The town historians, Herbert and Marlis Schuller, have located the closest living relative of Paula and Arthur Schmidt.
He is standing before me. He is 6 foot two
And we hug and I tell him, “it is so good to meet you”.
He is the farmers’ grandson and he is my age.
He is a fine artist from Hamburg and has come all this way.
My mother and Arthur Schmidt III, dive deep into each other’s smiles.
We are now having coffee, homemade cakes and more wine.
We drive back to Berlin, the feeling is surreal, sublime.
One of these mornings you're gonna rise up singing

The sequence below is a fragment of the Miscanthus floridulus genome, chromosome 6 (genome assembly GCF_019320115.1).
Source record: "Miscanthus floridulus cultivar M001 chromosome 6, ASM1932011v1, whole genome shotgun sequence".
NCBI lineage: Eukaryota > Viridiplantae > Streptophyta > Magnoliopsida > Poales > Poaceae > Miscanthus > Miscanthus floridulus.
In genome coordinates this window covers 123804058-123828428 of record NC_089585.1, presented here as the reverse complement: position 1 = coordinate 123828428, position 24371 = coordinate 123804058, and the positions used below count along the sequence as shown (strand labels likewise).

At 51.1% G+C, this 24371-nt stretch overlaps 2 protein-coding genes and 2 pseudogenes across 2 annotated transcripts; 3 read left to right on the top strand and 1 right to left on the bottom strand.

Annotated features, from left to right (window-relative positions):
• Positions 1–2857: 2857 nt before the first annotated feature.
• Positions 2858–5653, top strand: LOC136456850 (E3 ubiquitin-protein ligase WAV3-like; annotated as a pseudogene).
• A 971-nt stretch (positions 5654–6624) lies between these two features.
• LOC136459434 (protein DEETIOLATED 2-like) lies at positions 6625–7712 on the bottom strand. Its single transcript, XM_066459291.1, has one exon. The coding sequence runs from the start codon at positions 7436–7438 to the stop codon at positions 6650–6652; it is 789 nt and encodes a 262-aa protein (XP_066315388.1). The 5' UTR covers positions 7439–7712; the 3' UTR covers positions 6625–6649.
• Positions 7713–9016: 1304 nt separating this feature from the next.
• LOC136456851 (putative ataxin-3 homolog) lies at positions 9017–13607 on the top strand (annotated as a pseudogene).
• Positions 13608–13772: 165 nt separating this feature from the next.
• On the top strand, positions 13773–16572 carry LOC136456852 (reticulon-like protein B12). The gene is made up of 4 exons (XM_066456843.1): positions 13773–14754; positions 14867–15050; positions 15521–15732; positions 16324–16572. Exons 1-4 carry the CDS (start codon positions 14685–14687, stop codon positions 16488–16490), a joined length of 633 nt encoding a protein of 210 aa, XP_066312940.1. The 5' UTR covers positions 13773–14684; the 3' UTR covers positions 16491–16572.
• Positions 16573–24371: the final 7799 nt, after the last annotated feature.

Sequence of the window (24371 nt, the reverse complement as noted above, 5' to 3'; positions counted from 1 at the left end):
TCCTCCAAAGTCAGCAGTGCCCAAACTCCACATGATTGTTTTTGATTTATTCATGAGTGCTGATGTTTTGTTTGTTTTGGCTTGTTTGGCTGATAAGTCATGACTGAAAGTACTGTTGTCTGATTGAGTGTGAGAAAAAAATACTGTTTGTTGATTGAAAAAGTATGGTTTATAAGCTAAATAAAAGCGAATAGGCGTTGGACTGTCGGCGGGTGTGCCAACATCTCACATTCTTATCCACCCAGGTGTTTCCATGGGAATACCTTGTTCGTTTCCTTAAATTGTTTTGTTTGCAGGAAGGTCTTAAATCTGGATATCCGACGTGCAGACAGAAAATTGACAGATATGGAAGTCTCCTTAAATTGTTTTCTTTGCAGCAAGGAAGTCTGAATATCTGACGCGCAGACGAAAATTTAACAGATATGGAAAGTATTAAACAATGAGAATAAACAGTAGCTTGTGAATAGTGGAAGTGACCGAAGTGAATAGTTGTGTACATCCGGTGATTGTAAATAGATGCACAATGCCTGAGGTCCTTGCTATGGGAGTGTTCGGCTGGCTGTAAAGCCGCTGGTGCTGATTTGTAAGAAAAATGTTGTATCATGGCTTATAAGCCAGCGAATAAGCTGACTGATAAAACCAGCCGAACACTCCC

You're gonna spread your wings and take to the sky
But til that morning there ain’t nothin’ can harm you
I turn to this young saxophone player, she smiles and gives me a hug.
“We must meet again,” we promise, and take a photo.
“How will I find you on WhatsApp?” I ask.
She says, "my name is Lina."